I keep reminding. I have not seen “Artificial Intelligence” out there yet, just IA: Intelligent Algorithms. It’s why I don’t bother about “AI”-developments much. While IA is good and can improve life. But get me right. IT by itself does not improve sustainability, it’s mostly a profit-driven investing.
The funny back-story, that back in 2004, I’ve used that slide to show that the Internet has more nodes with mostly highly sophisticated processors behind, than the human brain has ganglia. So I keep wondering if there will be a “spontaneous” wake-up of “the Internet” without us realizing. All the while the “experts” work to develop their ideas about it.
And then we come to the question again, if a real AI would become a friend (Heinlein) or a foe (Terminator). Given the parents, a foe would be more likely, though my hopes are that our children always outsmart but respect us. Thinking about the normal human behavior in humans shown in about any of the movies on the net, I strongly advise any waking giant to be very careful about strategically revealing itself.
“Here I am, a brain the size of a planet. And all they ask me is to take you to the bridge”…
This week and last I attended two aviation financing conferences by Airfinance Journal, one in Japan, one in Latin America. Then I read an article by National Geographic, demanding that travel should be considered an essential human activity. But that is something I find so very often. Thinking Outside the Box and understanding psychologically different mindsets is Not Everyone’s Cup of Tea.
Whereas a conference for me is a place we do networking, for which I am immensely grateful for Airfinance Journal (AFJ) to allow me attending the event. I sure couldn’t have afforded travel to Japan and Latin America. And thanks to their added focus on networking, it turned out some very promising new contacts to discuss KOLIBRI.aero with.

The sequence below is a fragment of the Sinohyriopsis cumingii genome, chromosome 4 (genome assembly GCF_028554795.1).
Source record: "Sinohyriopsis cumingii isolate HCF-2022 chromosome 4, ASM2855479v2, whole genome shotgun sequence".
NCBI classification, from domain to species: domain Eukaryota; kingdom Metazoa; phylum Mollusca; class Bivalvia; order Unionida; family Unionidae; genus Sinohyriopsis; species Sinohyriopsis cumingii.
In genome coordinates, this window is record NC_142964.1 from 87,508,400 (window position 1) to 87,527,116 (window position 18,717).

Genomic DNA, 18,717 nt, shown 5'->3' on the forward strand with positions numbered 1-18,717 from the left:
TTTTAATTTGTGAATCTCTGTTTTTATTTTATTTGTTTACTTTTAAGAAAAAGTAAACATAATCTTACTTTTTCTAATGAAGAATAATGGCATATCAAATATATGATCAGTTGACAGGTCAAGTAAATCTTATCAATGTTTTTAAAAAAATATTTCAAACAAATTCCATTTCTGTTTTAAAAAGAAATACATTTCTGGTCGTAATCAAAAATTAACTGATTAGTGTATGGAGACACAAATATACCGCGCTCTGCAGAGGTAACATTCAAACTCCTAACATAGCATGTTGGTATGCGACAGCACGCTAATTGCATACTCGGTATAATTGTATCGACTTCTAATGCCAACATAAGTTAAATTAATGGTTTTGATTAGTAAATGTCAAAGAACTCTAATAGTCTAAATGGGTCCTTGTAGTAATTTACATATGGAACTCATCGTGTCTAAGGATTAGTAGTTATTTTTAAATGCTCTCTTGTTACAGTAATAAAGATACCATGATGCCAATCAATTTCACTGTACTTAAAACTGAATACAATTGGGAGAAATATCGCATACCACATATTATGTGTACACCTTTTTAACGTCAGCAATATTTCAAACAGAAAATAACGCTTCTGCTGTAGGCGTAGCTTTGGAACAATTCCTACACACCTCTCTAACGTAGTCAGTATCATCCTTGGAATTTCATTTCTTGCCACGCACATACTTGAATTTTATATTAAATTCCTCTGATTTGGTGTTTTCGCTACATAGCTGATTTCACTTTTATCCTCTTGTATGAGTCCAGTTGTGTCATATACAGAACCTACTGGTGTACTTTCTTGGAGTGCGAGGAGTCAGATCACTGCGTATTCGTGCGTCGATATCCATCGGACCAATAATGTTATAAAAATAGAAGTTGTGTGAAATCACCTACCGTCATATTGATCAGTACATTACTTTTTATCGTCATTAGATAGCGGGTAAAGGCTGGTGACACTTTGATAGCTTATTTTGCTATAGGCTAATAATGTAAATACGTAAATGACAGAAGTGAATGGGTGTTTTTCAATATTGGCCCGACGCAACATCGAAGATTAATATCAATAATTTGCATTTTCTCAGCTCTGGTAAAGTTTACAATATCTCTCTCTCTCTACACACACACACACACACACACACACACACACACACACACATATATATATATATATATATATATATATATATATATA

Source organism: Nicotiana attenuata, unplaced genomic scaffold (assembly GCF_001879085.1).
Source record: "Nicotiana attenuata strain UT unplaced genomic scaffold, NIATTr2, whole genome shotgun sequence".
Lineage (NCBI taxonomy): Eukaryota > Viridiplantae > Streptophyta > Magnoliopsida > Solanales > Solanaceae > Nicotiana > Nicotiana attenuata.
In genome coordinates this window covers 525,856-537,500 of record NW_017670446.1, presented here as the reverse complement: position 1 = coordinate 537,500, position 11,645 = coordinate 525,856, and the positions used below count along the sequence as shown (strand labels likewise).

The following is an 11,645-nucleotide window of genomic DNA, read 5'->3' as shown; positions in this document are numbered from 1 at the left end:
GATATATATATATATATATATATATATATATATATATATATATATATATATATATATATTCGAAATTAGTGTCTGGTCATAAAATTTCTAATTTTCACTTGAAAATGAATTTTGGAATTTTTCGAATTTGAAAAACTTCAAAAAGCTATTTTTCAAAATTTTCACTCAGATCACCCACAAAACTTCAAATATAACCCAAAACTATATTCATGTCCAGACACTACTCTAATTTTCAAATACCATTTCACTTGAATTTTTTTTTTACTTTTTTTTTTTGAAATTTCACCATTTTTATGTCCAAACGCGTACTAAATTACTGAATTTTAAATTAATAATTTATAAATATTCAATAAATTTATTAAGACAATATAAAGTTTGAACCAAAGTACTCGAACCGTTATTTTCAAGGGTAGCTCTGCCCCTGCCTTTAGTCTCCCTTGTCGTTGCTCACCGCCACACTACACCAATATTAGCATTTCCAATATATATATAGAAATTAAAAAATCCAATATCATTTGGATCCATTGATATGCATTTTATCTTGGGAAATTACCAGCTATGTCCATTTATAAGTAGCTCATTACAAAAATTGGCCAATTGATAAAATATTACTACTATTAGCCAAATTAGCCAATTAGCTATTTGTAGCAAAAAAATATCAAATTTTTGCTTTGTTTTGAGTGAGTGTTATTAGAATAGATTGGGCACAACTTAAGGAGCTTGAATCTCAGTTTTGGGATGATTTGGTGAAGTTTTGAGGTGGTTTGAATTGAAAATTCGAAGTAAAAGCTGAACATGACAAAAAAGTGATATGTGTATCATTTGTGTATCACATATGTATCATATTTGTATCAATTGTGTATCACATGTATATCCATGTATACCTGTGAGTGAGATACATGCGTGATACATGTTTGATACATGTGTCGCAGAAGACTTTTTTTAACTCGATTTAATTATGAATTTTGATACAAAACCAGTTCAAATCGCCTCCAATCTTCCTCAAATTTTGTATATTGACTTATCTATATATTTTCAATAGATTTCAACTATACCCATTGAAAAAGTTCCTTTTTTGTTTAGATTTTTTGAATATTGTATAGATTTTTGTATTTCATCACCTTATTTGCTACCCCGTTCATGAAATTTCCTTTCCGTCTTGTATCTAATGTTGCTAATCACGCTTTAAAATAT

Let us have a look at the Latin America event which ended yesterday.
The Great Pretender
Whereas AFJ added a virtual networking lounge, there were the same, I’d say ten, people in there, only once the (too small) window showing the delegates forced me to scroll with more than four delegates in the networking lounge.
Saving the delegate list and not counting the dupes I came up with 720 delegates. An awesome conference. 42 of which “filled out” their profile. Only. The others failed to use a free way to promote who they are and what they, respectively their companies do.
I happen to believe from what I have seen that most of the delegates of the online conference were obviously pretenders, signing up, but not showing up. Not even taking the time to log in and fill out their profile. Do they know there are such?
Then there was a “dedicated networking”, where more than 50 registered for (I think the host said 64). We were seven (plus AFJ moderator, plus one totally unresponsive), so roughly 9 out of 10 having registered for it did not show up. For some reason, being in aviation so long, “no shows” is something I consider exceptionally rude. Not just careless, but outright rude. Because there are people, taking the effort to organize something good and then people simply don’t show? It is extremely frustrating for whoever works this out to provide you a service!
For the few being there, I believe it was better than if it would have been crowded. I just hope I didn’t talk too much!
Overall, it just confirms my assumption that less than 10% of the registered delegates showed up at all. Of which again, how many have been speakers? 21?
Not My Cup of Tea?
Again, these two events showed that there are different mindsets at play and it should be worthwhile to understand the motivation behind it.
I’ve seen that before, 20-odd years ago, when I organized the Airline Industry Stammtisch in Frankfurt. Many sign up for the event, to show their bosses, never intending to go there and spend their “valuable” time off elsewhere. Others, like me at AFJ do see the opportunity and value in networking.
A very good and valuable event, especially in Corona times. But it seems, at least from the outside, that most of the “delegates” were pretenders and never showed up on the website, never “participated”. Those people missed out on supporting a good event and torpedoed a valuable effort. From my side, I can only thank AFJ. The next step to improve the events in my opinion will be to automatically add the delegates to the networking lounge to enable messaging. Let them “opt-out”… There’s no e-Mail or other personal information shared, beyond the attendee list that delegates have access to anyway.